A Chinese tycoon who raised eyebrows this week by traveling to New York with the hopes of purchasing The New York Times — and purportedly turned heads with a less than modest business card — says he’s not cowed by the number of Jews in US media.

Chen Guangbiao, who made a fortune on recycling construction materials, admitted that he failed in his bid for The New York Times, but had set his eyes on The Wall Street Journal.

However, the South China Morning Post reported that Chen had dismissed possible worries over the fact that “many American papers were Jewish-owned,” as the paper puts it, by saying he was just as smart as any circumcised Semite.

According to the paper, Chen said he could keep up since he had “equally competent IQ and EQ” in comparison with Jews.

“I am very good at working with Jews,” he said.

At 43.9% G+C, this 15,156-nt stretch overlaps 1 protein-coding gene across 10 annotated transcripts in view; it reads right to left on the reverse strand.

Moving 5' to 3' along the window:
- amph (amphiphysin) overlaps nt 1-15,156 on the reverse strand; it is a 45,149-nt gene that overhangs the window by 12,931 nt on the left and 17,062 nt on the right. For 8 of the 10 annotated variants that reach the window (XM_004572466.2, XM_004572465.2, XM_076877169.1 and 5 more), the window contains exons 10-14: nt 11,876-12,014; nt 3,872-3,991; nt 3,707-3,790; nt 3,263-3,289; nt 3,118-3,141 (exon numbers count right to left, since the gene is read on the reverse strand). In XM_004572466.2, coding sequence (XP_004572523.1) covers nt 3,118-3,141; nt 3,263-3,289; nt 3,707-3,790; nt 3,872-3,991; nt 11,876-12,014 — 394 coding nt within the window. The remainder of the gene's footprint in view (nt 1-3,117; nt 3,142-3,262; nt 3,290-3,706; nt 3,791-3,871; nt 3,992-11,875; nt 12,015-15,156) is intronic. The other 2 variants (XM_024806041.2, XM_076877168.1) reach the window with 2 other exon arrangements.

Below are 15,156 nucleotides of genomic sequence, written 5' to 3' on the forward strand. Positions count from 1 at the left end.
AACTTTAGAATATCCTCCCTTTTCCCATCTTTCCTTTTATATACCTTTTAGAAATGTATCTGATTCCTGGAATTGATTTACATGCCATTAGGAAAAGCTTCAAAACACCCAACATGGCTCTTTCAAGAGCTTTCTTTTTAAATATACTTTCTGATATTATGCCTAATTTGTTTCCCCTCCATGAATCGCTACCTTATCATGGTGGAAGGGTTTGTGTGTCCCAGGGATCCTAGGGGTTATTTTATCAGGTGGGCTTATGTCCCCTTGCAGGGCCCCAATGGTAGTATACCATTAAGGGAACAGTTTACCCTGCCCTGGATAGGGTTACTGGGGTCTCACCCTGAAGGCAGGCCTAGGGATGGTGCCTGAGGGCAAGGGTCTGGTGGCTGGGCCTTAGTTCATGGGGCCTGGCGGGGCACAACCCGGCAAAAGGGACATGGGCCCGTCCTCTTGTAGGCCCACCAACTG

The New York Times is owned by the somewhat Jewish Arthur Sulzberger Jr. but The Wall Street Journal is controlled by the decidedly goyish Rupert Murdoch.

Chen, known for publicity stunts such as selling canned air in smog-ridden Beijing, became a hot topic on social media Wednesday when a photo of a business card purporting to be his began circulating on Twitter and other sites.

Among other plaudits, the card describes Chen as “the most prominent philanthropist of China,” “a China moral leader” and a “China earthquake rescue hero.”

No word, though, if he plans to put his skills at working with Jews on his illustrious calling card.